In a video released Wednesday, Cass insists that “we need a leader who is alive spiritually and who will lead in the fear of God” and also that the “biblical biological requirement for office is you must be male.” This is naturally owing to the fact that “God established man as the head of the woman and the woman as his helpmate,” and our roles in the family ought to find a mirror in our roles in society.
Cass’s brand of Christian extremism may be a step too far for most conservatives, but the notion that we are a Christian nation (or a “Judeo-Christian nation,” the shifty hedge more commonly heard on the campaign trail) isn’t a foreign one. It has remarkably insidious currency among GOP politicians, who have used their faith to bolster policy positions fighting legal abortion and marriage equality. And even a relatively moderate Christian Republican like John Kasich is guilty of making absurdly retrograde comments about “women’s roles.”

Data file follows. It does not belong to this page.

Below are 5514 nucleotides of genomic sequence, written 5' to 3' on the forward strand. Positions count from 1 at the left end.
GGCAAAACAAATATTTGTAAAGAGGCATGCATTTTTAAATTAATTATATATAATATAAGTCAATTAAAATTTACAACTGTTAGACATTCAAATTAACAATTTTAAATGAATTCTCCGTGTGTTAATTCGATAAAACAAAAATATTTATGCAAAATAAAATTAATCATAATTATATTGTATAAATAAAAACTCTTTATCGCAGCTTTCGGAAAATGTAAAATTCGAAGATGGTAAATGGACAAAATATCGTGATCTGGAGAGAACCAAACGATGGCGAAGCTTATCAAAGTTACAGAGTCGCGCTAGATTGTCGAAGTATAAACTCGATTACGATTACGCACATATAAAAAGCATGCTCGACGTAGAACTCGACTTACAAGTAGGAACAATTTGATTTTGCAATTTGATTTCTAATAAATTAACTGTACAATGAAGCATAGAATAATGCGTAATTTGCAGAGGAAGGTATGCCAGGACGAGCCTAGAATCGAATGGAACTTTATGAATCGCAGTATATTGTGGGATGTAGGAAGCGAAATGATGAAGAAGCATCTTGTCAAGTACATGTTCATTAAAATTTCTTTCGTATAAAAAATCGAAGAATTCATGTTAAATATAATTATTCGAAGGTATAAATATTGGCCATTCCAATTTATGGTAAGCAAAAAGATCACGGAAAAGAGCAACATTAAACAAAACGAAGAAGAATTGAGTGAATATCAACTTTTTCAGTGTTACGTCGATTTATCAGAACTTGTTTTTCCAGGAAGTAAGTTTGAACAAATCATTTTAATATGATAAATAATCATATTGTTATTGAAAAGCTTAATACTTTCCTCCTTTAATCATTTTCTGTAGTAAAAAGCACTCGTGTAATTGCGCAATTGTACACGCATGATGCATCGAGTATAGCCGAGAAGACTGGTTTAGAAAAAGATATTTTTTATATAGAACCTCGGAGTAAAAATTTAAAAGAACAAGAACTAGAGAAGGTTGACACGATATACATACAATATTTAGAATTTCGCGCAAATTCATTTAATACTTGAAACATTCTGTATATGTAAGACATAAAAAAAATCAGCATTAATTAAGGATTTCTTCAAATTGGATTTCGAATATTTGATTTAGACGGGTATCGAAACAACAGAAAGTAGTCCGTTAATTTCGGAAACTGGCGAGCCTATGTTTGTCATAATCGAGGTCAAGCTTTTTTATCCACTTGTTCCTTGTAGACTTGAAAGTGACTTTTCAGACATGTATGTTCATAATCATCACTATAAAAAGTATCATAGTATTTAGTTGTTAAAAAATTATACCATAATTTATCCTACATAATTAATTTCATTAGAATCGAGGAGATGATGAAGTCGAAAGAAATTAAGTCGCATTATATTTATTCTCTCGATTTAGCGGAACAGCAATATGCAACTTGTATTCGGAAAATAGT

So Cass is “out there,” sure. Just not as far out there as we might like to believe.
Hat tip and video courtesy of Right Wing Watch
3. Fox News
Ted Cruz devoted his closing statement in last week’s GOP debate to promoting the latest action movie from Transformers: Revenge of the Fallen director Michael Bay — 13 Hours, a fictionalized retelling of the Sept. 11, 2012 attacks in Benghazi, Libya, in which four Americans were murdered. The cable network Fox News dutifully picked up where the senator left off, and has been promoting the film as part of their interminable project to shock more life into a scandal that they continue to hope will derail Hillary Clinton’s prospects.
In addition to using the movie to push the debunked “stand down order” myth, Fox has argued that Bay’s film could “pose a threat” to Hillary Clinton’s presidential campaign. Fox’s Andrea Tantaros argued, “if anyone sees this movie … and then goes on to vote for Hillary Clinton, they’re a criminal.” Prime-time host Megyn Kelly, during a segment that pushed multiple Benghazi myths, said the movie “reintroduces Benghazi as a potential campaign issue that cannot be helpful to Mrs. Clinton.”